Demonic Influence

This is admittedly the first section I skipped to before reading from cover to cover, as I'm always curious what approach a new-to-me author will take to the Goetia. I found the rituals presented here to be an ideal middleground between the uber-simplicity of chaos magick (which the author mentions as well) and high ceremonial magick with all the trappings. Yes, I'm sure there are people who will argue that you need all of those things, but all magick is will exerted on the material world. In that sense, it only matters that the magick works. Each ritual here includes a brief set of instructions to follow after purification and protection (a concept that was presented in a refreshingly simple way and without the too-spooky nonsense I find in a lot of these works!). Read the section on protection, use it and supplement with your own practices as needed, but as the author mentions, going into Goetic magick with confidence is going to go a long way. If you go into it trembling and fearful like a helpless waif, you're going to have a scary experience, because that's what you manifest. (And, honestly, how is a spirit supposed to resist a bit of fun with a practitioner who acts like they're starring in a horror movie?)

In any case, each ritual features the sigil of a Goetic demon, a mention of what that spirit can help you accomplish, a straightforward summoning, a customizable transcript of how to make your petition, and a brief dismissal. It's refreshingly simple and easy to follow. Each ritual follows the same format to different ends, but there is flexibility in simplicity, and that's a concept the author communicates well.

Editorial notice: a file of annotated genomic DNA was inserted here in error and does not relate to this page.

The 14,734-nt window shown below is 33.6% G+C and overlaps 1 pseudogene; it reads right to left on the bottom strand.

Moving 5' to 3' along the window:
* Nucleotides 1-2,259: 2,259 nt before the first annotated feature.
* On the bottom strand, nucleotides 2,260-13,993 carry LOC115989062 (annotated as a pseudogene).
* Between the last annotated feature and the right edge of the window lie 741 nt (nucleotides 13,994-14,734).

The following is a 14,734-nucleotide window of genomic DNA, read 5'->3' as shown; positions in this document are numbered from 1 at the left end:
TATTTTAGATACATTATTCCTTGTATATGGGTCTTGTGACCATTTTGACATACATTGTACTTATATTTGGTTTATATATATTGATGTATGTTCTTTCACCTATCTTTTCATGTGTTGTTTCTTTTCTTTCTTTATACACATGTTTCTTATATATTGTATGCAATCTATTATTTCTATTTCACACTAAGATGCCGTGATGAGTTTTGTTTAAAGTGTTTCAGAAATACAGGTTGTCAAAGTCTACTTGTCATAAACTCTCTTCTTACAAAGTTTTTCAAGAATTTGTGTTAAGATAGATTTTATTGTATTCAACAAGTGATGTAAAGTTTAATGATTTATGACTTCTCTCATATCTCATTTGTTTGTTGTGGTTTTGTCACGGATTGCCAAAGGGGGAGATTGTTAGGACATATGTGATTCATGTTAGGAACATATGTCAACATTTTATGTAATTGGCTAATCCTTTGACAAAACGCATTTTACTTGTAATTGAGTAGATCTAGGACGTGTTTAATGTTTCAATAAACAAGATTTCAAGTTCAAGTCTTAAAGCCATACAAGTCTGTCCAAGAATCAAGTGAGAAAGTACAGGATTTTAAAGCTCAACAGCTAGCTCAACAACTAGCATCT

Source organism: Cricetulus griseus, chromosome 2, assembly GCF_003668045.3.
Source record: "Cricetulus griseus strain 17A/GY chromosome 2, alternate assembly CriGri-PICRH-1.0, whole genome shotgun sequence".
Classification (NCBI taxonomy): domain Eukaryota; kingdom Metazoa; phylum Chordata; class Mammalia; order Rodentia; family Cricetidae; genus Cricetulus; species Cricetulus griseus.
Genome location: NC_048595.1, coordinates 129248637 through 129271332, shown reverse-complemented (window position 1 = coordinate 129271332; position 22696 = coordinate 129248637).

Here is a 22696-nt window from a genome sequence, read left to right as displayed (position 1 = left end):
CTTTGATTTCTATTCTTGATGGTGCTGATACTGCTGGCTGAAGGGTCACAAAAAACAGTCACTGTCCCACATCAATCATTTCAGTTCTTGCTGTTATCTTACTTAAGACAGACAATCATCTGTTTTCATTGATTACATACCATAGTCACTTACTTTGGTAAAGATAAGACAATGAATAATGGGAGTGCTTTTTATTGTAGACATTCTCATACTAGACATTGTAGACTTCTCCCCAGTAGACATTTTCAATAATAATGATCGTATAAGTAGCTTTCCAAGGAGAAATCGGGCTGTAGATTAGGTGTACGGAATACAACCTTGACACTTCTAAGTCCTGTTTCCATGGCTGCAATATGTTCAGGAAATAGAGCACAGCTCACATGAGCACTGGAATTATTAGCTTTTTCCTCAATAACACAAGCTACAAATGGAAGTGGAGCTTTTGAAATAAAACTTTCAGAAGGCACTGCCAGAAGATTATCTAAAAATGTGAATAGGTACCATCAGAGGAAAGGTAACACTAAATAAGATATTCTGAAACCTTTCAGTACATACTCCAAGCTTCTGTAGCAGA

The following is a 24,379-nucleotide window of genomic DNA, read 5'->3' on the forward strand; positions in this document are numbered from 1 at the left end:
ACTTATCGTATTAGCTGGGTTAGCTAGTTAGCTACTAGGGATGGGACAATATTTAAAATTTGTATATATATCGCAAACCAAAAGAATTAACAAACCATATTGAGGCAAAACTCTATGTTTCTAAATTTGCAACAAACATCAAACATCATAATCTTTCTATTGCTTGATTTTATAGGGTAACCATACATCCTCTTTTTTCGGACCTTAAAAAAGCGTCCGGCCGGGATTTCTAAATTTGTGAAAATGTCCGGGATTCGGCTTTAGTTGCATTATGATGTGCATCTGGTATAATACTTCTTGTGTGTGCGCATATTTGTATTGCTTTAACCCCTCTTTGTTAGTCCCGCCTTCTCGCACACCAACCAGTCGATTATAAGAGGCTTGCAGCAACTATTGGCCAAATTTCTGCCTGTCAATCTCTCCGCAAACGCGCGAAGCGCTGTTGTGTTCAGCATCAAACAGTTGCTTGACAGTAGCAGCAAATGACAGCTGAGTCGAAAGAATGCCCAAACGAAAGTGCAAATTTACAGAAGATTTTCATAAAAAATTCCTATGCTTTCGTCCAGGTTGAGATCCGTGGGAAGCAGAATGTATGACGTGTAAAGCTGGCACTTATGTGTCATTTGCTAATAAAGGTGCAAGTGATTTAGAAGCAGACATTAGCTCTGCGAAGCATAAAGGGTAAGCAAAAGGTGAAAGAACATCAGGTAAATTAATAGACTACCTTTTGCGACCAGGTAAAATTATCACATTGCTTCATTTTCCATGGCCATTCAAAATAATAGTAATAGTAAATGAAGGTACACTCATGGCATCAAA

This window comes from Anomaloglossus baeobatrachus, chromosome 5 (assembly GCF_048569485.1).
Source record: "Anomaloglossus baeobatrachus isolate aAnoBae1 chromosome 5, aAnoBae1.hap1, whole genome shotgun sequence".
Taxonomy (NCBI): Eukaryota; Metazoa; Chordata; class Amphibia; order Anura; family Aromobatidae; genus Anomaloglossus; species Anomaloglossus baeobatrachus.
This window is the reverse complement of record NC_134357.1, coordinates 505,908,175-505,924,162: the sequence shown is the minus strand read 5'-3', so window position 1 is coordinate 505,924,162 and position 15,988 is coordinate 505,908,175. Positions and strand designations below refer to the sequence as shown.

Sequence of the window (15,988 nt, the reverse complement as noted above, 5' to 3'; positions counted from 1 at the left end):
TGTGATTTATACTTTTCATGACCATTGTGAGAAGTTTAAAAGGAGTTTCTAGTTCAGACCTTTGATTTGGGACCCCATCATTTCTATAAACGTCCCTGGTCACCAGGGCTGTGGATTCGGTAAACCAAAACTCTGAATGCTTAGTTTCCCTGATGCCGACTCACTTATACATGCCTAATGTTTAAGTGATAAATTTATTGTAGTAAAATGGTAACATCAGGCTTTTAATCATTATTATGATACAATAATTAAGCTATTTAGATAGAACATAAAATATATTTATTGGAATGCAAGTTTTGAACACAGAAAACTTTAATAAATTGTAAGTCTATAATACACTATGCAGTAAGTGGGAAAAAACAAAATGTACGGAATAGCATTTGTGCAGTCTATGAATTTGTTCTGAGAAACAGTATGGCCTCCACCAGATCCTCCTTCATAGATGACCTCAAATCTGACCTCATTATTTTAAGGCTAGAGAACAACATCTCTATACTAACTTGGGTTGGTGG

Practical Application/My Experience With a Ritual

The first ritual I tried in this book was the "Make Somebody Shut Their Mouth" entry in the Demonic Influence section. I wanted something stronger to use to keep someone from harassing me than a simple binding or freezer spell, as this person was very persistent, but I didn't want to hex them, just to influence them not to speak of or to me. Zagan (ZAH-GAN, according to the pronunciation guide) is the demon who is called on in this ritual, and he is very efficient at silencing gossip and making loud people less, well, loud. This is influence magick at its finest. I was not contacted again, and a specific date passed when I knew this person would usually try to bother me, yet they went on their merry way and left me be completely, so I consider this ritual a resounding success.

Summary

I give this short but sweet book on influence magick the Modern Alchemyst seal of approval. If you're offput by Goetic magick, angels or ceremonial magick, this is not for you. If, however, you want a no-nonsense practical guide to some highly effective influence magick that condenses ritual magick to the least you need to generate actual results, and are willing to forego the full evocation experience, you really should pick this up. It's become a favorite in my collection, and I've heard the author has another book out, so I'll be adding it to my to-be-read list.